The base AbstractLanguageVisitor class defines the visit methods for all leaf language interfaces that can exist in the tree.  The LanguageObject interface defines an acceptVisitor() method – this method will call back on the visit method of the visitor to complete the contract.  A base class with empty visit methods is provided as AbstractLanguageVisitor.  The AbstractLanguageVisitor is just a visitor shell – it performs no actions when visiting nodes and does not provide any iteration.

The HierarchyVisitor provides the basic code for walking a language object tree.  The HierarchyVisitor performs no action as it walks the tree – it just encapsulates the knowledge of how to walk it.  If your translator wants to provide a custom iteration that walks the objects in a special order (to exclude nodes, include nodes multiple times, conditionally include nodes, etc) then you must either extend HierarchyVisitor or build your own iteration visitor.  In general, that is not necessary.

The DelegatingHierarchyVisitor is a special subclass of the HierarchyVisitor that provides the ability to perform a different visitor’s processing before and after iteration.  This allows users of this class to implement either pre- or post-order processing based on the HierarchyVisitor.  Two helper methods are provided on DelegatingHierarchyVisitor to aid in executing pre- and post-order visitors.  

The ExecutionFactory class defines all the methods that describe the capabilities of a Translator. These are used by the Connector Manager to determine what kinds of commands the translator is capable of executing. A base ExecutionFactory class implements all the basic capabilities, which says your translator does not support any cpabilities. Your extended ExecutionFactory class must override the the necessary methods to specify which capabilities your translator supports.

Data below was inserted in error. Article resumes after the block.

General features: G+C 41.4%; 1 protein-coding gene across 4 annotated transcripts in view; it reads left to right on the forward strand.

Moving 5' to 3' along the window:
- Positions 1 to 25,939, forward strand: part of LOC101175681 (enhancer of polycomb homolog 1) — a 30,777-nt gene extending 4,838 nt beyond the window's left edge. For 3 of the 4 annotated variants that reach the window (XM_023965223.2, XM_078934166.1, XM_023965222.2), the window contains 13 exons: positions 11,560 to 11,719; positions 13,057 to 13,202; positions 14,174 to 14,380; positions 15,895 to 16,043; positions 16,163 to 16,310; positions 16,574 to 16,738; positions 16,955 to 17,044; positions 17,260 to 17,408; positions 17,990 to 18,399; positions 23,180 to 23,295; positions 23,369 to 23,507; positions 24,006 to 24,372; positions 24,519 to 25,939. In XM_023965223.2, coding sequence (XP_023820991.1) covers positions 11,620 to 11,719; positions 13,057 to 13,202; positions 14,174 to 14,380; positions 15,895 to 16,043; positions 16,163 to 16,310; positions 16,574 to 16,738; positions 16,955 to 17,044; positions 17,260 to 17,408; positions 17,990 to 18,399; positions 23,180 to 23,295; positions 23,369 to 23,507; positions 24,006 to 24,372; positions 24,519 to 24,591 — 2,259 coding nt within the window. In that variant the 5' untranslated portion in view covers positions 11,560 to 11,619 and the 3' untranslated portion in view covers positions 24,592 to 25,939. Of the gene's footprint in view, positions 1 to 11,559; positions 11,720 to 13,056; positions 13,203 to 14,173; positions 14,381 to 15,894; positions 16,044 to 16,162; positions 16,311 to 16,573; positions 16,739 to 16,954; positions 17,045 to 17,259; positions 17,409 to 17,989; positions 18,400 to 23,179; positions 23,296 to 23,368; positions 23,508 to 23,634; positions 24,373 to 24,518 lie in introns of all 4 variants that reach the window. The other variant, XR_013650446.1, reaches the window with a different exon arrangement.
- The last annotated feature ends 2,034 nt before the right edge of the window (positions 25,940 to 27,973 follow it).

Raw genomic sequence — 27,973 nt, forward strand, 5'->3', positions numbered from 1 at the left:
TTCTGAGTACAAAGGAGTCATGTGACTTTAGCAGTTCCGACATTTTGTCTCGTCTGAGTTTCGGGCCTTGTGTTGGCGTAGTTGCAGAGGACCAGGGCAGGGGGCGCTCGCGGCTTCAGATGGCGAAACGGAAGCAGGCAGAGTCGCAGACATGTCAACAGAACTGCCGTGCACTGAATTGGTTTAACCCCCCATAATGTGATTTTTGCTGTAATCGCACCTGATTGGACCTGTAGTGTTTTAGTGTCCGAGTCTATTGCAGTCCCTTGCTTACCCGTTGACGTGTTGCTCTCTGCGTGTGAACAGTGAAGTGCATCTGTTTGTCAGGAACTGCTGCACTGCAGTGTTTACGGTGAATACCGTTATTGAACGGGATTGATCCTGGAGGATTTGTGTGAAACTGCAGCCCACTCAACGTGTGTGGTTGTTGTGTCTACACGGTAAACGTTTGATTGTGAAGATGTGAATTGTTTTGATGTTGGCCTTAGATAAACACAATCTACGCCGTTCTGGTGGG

The following table lists the capabilities that can be specified in the ExecutionFactory class.

Table 3.2. Available Capabilities





Translator can support SELECT DISTINCT in queries.


Translator can support SELECT of more than just column references.


Translator can support Tables in the FROM clause that have an alias.


Translator can support inner and cross joins


AliasedGroups and at least on of the join type supports.

Translator can support a self join between two aliased versions of the same Table.


Translator can support LEFT and RIGHT OUTER JOIN.


Translator can support FULL OUTER JOIN.



Translator can support a named subquery in the FROM clause.


Not currently used - between criteria is rewriten as compound comparisions.


Translator can support comparison criteria with the operator "=”.


Translator can support comparison criteria with the operator ">” or "<".


Translator can support LIKE criteria.



Translator can support LIKE criteria with an ESCAPE character clause.